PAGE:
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Boolean operators in search engines

Discussion in 'Computing and ICT' started by sdinnage, Apr 10, 2011.

  1. I understand the issue, it is difficult to find good examples where using boolean operators makes a clear improvement to results.
    With my groups I started with some physical assessment of their own understanding of logical statements AND OR NOT etc. e.g Stand up if you are a girl AND in the back row, stand up if you are in row 1 AND row 2, we found that it was a common misconception that you could easily be in both rows, we finished on a Not statement!
    As we had watched the april fools from the BBC about flying penguins in a previous lesson they then used advanced search to show "flying penguins" finds a lot of offical looking websites with the content but "flying penguins" -"April fool" drops nearly all of these out of the results.
    Another useful feature is that clicking the cached website in google search results actually highlights the found search terms in yellow (though those cached sites were filtered at school so a screenshot was used).
    From our T1 and Inital Levelling tests, advanced search and boolean seem to be some of the weakest areas for KS3. I'd also say the job of teaching accurate use of the web for finding and evaluating information is a major task, but it can be more fun that identifying top level domains, many of which can be registered by anyone with about £7 to spare!

     
  2. Thank you both. I like the idea of physical AND NOT OR and will have a go with that followed by advanced search. I'm due be observed by slt in the 2nd lesson of this unit. Might do it then!
     
  3. Another idea I took from another ICT trainee was a Guess Who starter.
    Up on the screen are a list of names Vs Cartoon characters, a pupil, we call them "google" come up the front and is given a character name in secret. The class can ask questions and only be given TRUE/FALSE answers, when enough information is given they can guess who.
    This works quite well as a fun intro and the result should be something like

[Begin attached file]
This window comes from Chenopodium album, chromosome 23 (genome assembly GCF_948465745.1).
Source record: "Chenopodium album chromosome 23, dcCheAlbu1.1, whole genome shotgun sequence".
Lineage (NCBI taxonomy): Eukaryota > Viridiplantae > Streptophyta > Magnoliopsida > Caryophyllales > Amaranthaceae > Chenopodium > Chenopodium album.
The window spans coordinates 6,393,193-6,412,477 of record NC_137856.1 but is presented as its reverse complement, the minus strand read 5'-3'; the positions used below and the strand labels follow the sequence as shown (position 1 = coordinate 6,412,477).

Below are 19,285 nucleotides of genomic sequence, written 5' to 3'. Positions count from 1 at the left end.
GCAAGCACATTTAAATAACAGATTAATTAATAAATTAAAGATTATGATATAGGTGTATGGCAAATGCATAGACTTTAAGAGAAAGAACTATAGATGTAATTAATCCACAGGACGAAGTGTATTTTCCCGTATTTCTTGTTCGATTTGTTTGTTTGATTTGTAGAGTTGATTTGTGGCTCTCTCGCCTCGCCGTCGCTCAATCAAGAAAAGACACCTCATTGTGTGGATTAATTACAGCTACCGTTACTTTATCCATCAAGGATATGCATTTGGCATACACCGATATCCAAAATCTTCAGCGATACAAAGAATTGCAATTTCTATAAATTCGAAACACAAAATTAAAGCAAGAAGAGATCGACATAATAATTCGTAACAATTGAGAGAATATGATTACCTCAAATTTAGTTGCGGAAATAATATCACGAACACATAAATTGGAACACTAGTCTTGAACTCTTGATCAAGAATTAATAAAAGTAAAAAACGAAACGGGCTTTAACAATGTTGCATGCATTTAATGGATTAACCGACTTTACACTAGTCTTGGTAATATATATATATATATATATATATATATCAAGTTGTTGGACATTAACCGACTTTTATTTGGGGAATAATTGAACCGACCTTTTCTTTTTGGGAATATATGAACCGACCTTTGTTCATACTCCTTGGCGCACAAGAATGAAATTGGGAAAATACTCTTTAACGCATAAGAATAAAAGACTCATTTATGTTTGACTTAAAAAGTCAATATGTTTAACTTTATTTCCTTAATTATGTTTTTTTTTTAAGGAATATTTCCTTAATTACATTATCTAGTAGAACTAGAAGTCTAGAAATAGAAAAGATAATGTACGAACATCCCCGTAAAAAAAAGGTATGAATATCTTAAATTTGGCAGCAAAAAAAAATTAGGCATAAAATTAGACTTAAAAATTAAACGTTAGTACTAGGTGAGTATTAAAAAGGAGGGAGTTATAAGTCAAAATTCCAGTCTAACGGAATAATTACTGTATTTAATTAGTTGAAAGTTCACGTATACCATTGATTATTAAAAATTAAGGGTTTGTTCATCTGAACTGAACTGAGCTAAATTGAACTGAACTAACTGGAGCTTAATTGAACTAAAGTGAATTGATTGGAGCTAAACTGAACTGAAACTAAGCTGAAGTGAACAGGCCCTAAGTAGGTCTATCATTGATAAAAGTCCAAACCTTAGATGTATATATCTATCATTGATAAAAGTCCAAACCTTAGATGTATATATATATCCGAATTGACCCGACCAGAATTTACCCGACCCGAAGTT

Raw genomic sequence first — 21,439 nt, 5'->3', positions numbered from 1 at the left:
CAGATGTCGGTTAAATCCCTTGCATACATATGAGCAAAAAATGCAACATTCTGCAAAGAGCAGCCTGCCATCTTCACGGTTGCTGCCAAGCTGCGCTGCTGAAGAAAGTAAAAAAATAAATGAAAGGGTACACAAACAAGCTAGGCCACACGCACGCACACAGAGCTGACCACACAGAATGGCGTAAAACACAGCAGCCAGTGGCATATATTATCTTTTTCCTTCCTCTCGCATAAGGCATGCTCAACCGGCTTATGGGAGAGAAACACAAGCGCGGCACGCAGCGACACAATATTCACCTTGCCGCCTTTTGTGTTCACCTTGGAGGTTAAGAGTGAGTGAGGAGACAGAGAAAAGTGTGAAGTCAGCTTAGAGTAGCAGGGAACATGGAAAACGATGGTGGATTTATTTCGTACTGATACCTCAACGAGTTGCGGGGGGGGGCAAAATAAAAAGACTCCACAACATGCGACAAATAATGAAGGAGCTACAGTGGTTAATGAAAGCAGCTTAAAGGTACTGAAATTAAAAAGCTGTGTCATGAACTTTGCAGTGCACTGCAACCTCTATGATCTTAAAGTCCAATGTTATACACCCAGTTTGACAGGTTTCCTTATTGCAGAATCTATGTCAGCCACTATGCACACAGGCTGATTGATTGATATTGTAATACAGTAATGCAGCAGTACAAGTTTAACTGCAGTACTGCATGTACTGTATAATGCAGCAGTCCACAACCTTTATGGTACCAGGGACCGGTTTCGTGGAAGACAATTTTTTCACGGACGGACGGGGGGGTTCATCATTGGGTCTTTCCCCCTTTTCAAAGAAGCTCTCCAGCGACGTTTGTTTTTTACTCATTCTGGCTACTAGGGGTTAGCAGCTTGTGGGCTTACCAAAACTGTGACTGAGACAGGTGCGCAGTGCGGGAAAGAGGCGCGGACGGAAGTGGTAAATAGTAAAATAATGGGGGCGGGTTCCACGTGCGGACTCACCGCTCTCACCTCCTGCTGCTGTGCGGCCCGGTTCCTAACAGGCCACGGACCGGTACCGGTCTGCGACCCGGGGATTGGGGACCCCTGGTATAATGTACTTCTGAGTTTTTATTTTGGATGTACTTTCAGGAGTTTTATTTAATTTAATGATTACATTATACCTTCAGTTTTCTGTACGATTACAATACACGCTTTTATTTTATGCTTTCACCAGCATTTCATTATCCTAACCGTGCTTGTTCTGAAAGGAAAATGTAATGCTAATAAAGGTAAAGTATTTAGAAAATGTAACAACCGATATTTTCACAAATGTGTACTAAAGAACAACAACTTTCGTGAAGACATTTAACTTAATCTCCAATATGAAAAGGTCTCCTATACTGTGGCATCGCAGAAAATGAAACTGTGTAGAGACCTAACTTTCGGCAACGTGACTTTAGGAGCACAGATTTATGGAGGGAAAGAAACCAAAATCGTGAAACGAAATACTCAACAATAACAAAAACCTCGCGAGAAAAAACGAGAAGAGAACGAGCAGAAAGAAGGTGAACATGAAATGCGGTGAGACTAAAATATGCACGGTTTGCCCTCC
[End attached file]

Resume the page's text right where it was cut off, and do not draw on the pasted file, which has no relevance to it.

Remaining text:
has got Green eyes AND black hair AND a beard so you can work from that onto searching and specific keywords/terms.
    Matt Cutts of Google has a useful video here:
    http://www.youtube.com/watch?v=BNHR6IQJGZs
    P.S. One class got the name before asking questions, because they could see through my paper, I had another one so we still got a result.
    Good Luck
     
  4. JaquesJaquesLiverot

    JaquesJaquesLiverot Established commenter

    Google used to do OR by default, but now it does AND by default when you enter multiple terms, and I can't really think of a time when I've actually wanted to use OR in a web search. None of the kids (or adults, actually) I come across seem to know about " and -, though, and they're much more useful.
    If you're looking at searching and search results, a good example to use is Hayley Wilson - she's yje singer in a band called Paramore, and had a hit last year with a song called Airplanes, which the kids will all know. If you search in Google for Hayley Wilson, however, none of the things on the first page - either links, images or YouTube clips - are her, so you need to add some more terms.
    Databases are probably better for demonstrating Boolean logic, and how there is often more than one way to describe the same thing - e.g. if you want to find things that happened on a weekday, you can search for "day = Monday OR day = Tuesday OR day = Wednesday OR day = Thursday OR day = Friday", but it's easier to search for "day <> Saturday AND day <> Sunday".
     
  5. Colleen_Young

    Colleen_Young Occasional commenter

  6. Hi

    I understand how this could potentially be difficult to teach. I've used the boolean circles (you'll find in google images) to accommodate the more visual learners. Also a word of warning is that you may get some bright spark that notices that there are actually two types of OR. The OR discussed is actually what I call the unnatural OR because it also acts as an AND. However the exclusive OR (XOR) means you can either have one or the other, not both.

    I'm sure its not strictly required to go that deep for OCR but it can get confusing to explain this to pupils if ever it came up in a class discussion.

    Happy teaching!!
     

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